CLOSE TO HOME, some have argued that the future of Massachusetts' businesses depended on the forced adoption of such measures. But such a move would be disastrous--skyrocketing taxes and other employment restrictions would force high-tech businesses to leave the area. With the competition between the East and the Southwest to attract profitable industry, the last thing we should do is to make Massachusetts less profitable. The Bay State lost much of its industry in the last decade to high taxes, but Governor Dukakis has worked hard to keep the remaining businesses and to attract new high-tech industry by an intricate system of tax incentives and gubernatorial clout. Comparable worth legislation would severely weaken his program and compromise our future.

It seems, however, that very few proponents of comparable worth pay scales, as represented by the Yale strikers (now back at work at least temporarily), really care about the future well-being of business. Rather, they are primarily concerned with sex and race discrimination and believe that legislation requiring equal pay for comparable work will resolve that dilemma. But sex and race are only a small piece of the pie when it comes to determining wages; employers must also consider skill, performance, supply and demand. To ignore the market values on labor would be fallacious; it would compromise our entire economic-system. If the jobs which women predominantly assume are consistently lower paying, then either the job is of little value or women are being discriminated against. But consider a secretary, a position only decades ago occupied almost solely by men. Those male secretaries and clerks were still some of the lowest paid of all laborers because many of these presently female-oriented jobs were considered temporary and easily filled. Those male secretaries and clerks were still some of the lowest paid of all laborers because many of these presently female-oriented jobs were considered temporary and easily filled. Those females who wish higher pay and increased opportunity should look elsewhere as men now do--the doors of employment and opportunity are wide open in this country. The American laborer is not undervalued, just stubborn.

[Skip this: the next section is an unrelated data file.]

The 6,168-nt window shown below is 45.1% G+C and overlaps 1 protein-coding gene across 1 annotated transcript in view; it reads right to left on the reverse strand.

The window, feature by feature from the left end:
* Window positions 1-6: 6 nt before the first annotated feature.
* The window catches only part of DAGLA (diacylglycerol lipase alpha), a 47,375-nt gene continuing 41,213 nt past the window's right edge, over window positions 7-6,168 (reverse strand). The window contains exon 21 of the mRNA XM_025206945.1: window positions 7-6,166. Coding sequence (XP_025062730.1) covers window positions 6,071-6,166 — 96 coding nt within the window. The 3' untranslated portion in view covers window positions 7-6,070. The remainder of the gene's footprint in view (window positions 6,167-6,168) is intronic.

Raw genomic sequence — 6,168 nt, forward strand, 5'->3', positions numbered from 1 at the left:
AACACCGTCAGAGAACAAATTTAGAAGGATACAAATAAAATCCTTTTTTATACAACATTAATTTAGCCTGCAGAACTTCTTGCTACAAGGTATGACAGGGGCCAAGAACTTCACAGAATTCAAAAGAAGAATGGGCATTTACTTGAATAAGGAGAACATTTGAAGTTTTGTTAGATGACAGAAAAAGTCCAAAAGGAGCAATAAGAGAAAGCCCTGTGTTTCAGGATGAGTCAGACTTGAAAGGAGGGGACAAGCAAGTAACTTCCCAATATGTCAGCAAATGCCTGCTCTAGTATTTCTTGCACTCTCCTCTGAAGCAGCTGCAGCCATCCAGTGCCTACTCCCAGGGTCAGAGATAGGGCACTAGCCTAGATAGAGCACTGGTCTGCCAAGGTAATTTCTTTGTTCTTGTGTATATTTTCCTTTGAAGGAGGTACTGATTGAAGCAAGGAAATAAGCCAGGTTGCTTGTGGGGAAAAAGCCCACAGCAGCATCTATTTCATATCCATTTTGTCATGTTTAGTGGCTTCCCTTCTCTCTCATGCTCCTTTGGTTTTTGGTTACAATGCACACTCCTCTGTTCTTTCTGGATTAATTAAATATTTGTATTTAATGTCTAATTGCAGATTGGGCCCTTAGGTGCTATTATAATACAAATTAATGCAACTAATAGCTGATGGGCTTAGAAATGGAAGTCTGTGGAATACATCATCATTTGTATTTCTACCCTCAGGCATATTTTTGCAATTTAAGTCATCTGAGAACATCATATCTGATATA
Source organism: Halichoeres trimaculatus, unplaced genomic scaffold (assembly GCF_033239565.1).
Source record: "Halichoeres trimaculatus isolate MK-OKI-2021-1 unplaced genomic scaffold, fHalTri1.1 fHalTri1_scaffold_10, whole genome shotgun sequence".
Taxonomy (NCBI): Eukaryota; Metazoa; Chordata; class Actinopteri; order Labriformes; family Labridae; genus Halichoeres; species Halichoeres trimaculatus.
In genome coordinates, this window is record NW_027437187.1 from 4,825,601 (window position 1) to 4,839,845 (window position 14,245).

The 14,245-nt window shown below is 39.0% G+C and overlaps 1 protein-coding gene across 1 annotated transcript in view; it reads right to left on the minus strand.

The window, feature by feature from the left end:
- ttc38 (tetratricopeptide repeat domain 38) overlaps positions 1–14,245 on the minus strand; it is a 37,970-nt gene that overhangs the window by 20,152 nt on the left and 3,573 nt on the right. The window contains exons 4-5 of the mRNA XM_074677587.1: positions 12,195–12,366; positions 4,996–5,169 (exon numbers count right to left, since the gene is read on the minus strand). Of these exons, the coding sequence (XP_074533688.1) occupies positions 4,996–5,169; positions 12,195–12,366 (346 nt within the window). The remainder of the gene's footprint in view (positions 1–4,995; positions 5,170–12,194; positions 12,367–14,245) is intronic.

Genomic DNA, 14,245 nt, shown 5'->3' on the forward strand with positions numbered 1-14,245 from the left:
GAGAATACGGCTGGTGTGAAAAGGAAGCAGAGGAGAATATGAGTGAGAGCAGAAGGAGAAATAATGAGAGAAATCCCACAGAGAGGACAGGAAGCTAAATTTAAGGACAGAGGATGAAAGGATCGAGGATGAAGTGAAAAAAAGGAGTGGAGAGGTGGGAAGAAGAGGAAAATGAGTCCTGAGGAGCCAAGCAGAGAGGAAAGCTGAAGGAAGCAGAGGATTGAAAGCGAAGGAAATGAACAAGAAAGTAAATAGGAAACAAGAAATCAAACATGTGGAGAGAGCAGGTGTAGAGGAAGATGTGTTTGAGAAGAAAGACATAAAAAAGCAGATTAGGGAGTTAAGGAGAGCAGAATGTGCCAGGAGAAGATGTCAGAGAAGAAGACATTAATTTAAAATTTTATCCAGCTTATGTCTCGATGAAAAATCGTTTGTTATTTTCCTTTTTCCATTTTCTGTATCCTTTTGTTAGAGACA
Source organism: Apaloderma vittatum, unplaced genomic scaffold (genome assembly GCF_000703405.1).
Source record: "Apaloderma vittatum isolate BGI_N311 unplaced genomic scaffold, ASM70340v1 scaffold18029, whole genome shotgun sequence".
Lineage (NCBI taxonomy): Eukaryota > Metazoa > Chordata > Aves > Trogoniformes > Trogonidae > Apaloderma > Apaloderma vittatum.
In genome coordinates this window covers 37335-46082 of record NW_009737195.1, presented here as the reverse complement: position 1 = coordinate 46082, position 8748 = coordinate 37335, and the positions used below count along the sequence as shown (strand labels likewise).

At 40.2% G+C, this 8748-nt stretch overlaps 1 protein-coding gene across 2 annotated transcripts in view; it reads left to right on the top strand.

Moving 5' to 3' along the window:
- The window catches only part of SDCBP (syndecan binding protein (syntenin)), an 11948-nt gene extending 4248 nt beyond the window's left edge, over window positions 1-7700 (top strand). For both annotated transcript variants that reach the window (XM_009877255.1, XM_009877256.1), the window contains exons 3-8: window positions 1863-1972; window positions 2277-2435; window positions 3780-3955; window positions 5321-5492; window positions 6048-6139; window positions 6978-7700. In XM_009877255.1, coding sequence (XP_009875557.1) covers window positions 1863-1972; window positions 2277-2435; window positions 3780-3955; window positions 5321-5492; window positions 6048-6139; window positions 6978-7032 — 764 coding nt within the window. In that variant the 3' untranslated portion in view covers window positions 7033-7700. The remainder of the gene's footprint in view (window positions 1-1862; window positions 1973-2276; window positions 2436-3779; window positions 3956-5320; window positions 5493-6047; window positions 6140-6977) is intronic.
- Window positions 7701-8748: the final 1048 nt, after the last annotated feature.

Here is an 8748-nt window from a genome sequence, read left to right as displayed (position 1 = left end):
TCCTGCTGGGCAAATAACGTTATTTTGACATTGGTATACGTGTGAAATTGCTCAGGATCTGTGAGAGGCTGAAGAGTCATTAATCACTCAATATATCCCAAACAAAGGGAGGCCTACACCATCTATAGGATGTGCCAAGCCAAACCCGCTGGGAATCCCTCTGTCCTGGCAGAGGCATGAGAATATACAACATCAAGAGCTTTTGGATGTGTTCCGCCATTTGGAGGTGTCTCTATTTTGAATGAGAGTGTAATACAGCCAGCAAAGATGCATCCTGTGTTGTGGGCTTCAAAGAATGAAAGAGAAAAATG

In addition to the questionable financial, practical and moral implications of comparable worth, the long-term benefit for workers is negative. If a company is forced to pay secretaries at the rate of computer operators, then the company may well attempt to rid themselves of the secretaries altogether. If a warehouse must pay forklift drivers the equivalent of truck drivers, then it will attempt to do without forklift drivers. In this age of automation, much can change. If a business can no longer determine the value of their employees given its budget, then it will automate at the employees' expense. For the value of many workers to their company lies in how much the company is forced to spend on wages. If the government demands that forklift drivers receive pay equal to truck drivers, it may save money to automate the warehouse. If secretaries demand more than their worth in relation to business needs, why not computerize secretarial work? Pushing for comparable worth on a national level only encourages dehumanization and diminished opportunity.

AMERICA'S standard of living rises far above any country with a socialized standard of pay, and this in itself should testify to the need to avoid it. I am not suggesting that workers become the puppets of business for their own good, rather that workers must play the game rather than take away some of the cards. If secretaries feel slighted, maybe they should become computer operators. Maybe they should go on strike--no one is advocating the abolition of unions, boycotts or pickets to improve the worker's lot. Just as it is up to the individual to attain his goals, it is up the the individual to enjoy the fruits of his labor. If we sacrifice our individuality on one count, we risk sacrificing it on all counts.